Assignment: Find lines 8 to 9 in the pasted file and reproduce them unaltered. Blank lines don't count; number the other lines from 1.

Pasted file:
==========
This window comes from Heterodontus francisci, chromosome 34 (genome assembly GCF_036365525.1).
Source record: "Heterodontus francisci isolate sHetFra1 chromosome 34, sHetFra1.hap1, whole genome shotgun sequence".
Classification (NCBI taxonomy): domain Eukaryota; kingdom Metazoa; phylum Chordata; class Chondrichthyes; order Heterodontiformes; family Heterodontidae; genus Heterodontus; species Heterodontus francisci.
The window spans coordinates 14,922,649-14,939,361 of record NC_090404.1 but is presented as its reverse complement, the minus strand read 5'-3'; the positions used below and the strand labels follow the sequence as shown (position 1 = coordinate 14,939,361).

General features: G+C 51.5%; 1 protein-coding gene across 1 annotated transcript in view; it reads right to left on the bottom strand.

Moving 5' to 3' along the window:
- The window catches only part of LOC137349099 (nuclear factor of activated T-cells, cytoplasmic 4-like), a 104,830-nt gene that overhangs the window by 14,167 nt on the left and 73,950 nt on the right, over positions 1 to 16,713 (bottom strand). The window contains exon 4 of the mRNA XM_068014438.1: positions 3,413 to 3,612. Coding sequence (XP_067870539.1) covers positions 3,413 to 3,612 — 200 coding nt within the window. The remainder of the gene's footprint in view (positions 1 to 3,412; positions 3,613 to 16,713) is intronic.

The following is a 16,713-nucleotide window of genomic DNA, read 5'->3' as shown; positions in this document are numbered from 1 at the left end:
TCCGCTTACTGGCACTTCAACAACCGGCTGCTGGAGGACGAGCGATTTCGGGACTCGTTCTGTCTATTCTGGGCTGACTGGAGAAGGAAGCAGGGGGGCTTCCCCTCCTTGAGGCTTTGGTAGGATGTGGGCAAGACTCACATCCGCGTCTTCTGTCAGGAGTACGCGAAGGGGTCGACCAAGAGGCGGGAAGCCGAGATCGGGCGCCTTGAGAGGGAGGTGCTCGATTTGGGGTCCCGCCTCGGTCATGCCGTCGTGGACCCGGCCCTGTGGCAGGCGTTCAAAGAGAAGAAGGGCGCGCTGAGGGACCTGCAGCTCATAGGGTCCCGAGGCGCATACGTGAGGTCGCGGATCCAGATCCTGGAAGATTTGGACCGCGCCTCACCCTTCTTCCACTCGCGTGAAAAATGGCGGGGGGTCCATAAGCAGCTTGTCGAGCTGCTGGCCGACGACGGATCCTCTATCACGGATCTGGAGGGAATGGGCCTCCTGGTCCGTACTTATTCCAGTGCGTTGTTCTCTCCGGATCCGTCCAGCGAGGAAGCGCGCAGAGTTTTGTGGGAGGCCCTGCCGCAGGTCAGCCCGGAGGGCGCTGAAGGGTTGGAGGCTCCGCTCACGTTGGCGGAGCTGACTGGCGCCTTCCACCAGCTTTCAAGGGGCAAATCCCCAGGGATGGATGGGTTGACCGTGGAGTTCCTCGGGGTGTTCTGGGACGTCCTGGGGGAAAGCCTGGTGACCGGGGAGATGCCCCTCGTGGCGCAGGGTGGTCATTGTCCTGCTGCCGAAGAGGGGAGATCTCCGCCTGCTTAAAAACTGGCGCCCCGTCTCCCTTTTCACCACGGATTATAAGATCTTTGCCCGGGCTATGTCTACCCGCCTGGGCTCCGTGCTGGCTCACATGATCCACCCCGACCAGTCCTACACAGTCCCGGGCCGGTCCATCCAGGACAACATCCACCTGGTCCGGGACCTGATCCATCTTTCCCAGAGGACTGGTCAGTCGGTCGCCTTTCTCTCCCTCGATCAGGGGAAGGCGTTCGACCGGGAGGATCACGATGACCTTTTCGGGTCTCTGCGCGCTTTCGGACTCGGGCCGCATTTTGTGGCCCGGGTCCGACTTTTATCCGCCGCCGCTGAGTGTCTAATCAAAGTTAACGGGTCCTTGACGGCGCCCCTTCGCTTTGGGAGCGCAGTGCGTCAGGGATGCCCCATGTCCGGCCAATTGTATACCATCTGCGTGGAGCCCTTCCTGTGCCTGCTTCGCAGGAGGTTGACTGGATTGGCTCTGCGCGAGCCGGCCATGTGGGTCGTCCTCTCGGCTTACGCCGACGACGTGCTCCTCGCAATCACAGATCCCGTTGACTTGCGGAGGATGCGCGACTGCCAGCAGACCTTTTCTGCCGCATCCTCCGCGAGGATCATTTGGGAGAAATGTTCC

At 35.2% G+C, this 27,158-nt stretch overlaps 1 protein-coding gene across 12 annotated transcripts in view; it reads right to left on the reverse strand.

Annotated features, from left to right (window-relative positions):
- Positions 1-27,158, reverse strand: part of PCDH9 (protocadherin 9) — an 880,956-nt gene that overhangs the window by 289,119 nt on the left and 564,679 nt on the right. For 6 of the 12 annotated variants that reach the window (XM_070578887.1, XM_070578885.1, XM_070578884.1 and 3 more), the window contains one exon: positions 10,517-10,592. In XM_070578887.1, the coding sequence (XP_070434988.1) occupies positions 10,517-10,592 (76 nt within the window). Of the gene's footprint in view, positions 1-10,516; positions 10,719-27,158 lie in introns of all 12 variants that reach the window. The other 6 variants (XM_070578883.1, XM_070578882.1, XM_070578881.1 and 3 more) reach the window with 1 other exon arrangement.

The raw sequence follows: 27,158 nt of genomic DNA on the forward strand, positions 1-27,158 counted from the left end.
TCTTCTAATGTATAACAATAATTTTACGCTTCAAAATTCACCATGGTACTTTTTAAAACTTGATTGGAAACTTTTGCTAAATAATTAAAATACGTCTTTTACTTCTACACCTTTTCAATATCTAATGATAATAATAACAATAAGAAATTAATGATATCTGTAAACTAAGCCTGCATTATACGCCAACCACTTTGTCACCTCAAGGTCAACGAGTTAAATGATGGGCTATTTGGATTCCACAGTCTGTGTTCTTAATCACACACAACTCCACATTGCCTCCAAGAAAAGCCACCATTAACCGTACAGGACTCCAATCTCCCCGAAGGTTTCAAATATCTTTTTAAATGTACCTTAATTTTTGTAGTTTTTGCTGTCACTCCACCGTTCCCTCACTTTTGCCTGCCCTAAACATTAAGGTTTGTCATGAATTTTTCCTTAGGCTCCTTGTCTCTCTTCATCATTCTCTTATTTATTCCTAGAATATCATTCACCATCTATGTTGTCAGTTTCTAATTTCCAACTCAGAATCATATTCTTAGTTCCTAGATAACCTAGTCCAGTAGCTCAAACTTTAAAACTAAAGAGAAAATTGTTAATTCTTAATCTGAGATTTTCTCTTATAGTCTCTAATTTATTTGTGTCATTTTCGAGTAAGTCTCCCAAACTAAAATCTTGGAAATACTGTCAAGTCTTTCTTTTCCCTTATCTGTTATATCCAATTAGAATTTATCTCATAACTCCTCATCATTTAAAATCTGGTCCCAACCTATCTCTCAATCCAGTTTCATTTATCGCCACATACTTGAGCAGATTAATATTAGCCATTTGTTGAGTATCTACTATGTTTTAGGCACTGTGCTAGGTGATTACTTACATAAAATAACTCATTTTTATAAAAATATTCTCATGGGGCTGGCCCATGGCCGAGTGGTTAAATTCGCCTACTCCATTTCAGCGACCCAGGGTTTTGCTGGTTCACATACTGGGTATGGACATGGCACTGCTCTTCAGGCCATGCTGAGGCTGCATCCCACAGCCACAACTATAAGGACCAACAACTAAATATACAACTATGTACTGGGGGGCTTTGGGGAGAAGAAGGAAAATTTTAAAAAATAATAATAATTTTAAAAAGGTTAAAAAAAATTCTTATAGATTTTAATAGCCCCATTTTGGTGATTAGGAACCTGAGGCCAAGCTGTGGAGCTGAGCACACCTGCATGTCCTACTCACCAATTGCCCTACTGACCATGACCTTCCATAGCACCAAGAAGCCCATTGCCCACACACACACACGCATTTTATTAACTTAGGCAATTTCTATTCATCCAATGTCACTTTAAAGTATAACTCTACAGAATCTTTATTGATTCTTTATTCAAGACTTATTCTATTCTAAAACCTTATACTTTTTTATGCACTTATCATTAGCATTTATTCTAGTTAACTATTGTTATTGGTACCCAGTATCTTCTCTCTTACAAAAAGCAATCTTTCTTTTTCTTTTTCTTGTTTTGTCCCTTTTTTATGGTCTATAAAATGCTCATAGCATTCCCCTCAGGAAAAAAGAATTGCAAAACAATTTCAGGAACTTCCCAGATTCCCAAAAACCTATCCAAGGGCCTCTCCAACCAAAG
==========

The following is a 16,713-nucleotide window of genomic DNA, read 5'->3' as shown; positions in this document are numbered from 1 at the left end:
TCCGCTTACTGGCACTTCAACAACCGGCTGCTGGAGGACGAGCGATTTCGGGACTCGTTCTGTCTATTCTGGGCTGACTGGAGAAGGAAGCAGGGGGGCTTCCCCTCCTTGAGGCTTTGGTAGGATGTGGGCAAGACTCACATCCGCGTCTTCTGTCAGGAGTACGCGAAGGGGTCGACCAAGAGGCGGGAAGCCGAGATCGGGCGCCTTGAGAGGGAGGTGCTCGATTTGGGGTCCCGCCTCGGTCATGCCGTCGTGGACCCGGCCCTGTGGCAGGCGTTCAAAGAGAAGAAGGGCGCGCTGAGGGACCTGCAGCTCATAGGGTCCCGAGGCGCATACGTGAGGTCGCGGATCCAGATCCTGGAAGATTTGGACCGCGCCTCACCCTTCTTCCACTCGCGTGAAAAATGGCGGGGGGTCCATAAGCAGCTTGTCGAGCTGCTGGCCGACGACGGATCCTCTATCACGGATCTGGAGGGAATGGGCCTCCTGGTCCGTACTTATTCCAGTGCGTTGTTCTCTCCGGATCCGTCCAGCGAGGAAGCGCGCAGAGTTTTGTGGGAGGCCCTGCCGCAGGTCAGCCCGGAGGGCGCTGAAGGGTTGGAGGCTCCGCTCACGTTGGCGGAGCTGACTGGCGCCTTCCACCAGCTTTCAAGGGGCAAATCCCCAGGGATGGATGGGTTGACCGTGGAGTTCCTCGGGGTGTTCTGGGACGTCCTGGGGGAAAGCCTGGTGACCGGGGAGATGCCCCTCGTGGCGCAGGGTGGTCATTGTCCTGCTGCCGAAGAGGGGAGATCTCCGCCTGCTTAAAAACTGGCGCCCCGTCTCCCTTTTCACCACGGATTATAAGATCTTTGCCCGGGCTATGTCTACCCGCCTGGGCTCCGTGCTGGCTCACATGATCCACCCCGACCAGTCCTACACAGTCCCGGGCCGGTCCATCCAGGACAACATCCACCTGGTCCGGGACCTGATCCATCTTTCCCAGAGGACTGGTCAGTCGGTCGCCTTTCTCTCCCTCGATCAGGGGAAGGCGTTCGACCGGGAGGATCACGATGACCTTTTCGGGTCTCTGCGCGCTTTCGGACTCGGGCCGCATTTTGTGGCCCGGGTCCGACTTTTATCCGCCGCCGCTGAGTGTCTAATCAAAGTTAACGGGTCCTTGACGGCGCCCCTTCGCTTTGGGAGCGCAGTGCGTCAGGGATGCCCCATGTCCGGCCAATTGTATACCATCTGCGTGGAGCCCTTCCTGTGCCTGCTTCGCAGGAGGTTGACTGGATTGGCTCTGCGCGAGCCGGCCATGTGGGTCGTCCTCTCGGCTTACGCCGACGACGTGCTCCTCGCAATCACAGATCCCGTTGACTTGCGGAGGATGCGCGACTGCCAGCAGACCTTTTCTGCCGCATCCTCCGCGAGGATCATTTGGGAGAAATGTTCC